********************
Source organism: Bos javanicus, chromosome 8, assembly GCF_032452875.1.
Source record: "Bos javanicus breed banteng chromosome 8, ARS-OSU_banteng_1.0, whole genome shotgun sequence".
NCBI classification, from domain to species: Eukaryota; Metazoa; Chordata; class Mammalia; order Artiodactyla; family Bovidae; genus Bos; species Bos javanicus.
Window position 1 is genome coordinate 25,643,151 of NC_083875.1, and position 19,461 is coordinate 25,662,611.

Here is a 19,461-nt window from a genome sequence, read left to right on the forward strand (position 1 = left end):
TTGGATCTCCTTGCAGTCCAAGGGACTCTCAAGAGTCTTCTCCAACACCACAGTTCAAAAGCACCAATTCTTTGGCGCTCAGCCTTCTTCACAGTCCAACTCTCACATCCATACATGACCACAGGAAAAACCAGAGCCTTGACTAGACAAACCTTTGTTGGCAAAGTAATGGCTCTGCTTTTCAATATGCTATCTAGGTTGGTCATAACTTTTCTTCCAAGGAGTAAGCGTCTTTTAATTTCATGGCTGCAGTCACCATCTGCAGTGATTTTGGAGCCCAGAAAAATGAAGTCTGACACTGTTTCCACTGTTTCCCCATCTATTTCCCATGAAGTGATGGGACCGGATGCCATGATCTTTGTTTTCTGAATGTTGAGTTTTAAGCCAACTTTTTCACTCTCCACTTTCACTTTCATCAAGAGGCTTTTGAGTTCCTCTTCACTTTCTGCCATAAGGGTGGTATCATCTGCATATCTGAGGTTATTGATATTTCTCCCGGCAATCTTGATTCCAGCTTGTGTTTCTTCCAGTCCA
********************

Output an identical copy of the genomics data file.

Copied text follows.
Source organism: Bos javanicus, chromosome 8, assembly GCF_032452875.1.
Source record: "Bos javanicus breed banteng chromosome 8, ARS-OSU_banteng_1.0, whole genome shotgun sequence".
NCBI classification, from domain to species: Eukaryota; Metazoa; Chordata; class Mammalia; order Artiodactyla; family Bovidae; genus Bos; species Bos javanicus.
Window position 1 is genome coordinate 25,643,151 of NC_083875.1, and position 19,461 is coordinate 25,662,611.

Here is a 19,461-nt window from a genome sequence, read left to right on the forward strand (position 1 = left end):
TTGGATCTCCTTGCAGTCCAAGGGACTCTCAAGAGTCTTCTCCAACACCACAGTTCAAAAGCACCAATTCTTTGGCGCTCAGCCTTCTTCACAGTCCAACTCTCACATCCATACATGACCACAGGAAAAACCAGAGCCTTGACTAGACAAACCTTTGTTGGCAAAGTAATGGCTCTGCTTTTCAATATGCTATCTAGGTTGGTCATAACTTTTCTTCCAAGGAGTAAGCGTCTTTTAATTTCATGGCTGCAGTCACCATCTGCAGTGATTTTGGAGCCCAGAAAAATGAAGTCTGACACTGTTTCCACTGTTTCCCCATCTATTTCCCATGAAGTGATGGGACCGGATGCCATGATCTTTGTTTTCTGAATGTTGAGTTTTAAGCCAACTTTTTCACTCTCCACTTTCACTTTCATCAAGAGGCTTTTGAGTTCCTCTTCACTTTCTGCCATAAGGGTGGTATCATCTGCATATCTGAGGTTATTGATATTTCTCCCGGCAATCTTGATTCCAGCTTGTGTTTCTTCCAGTCCA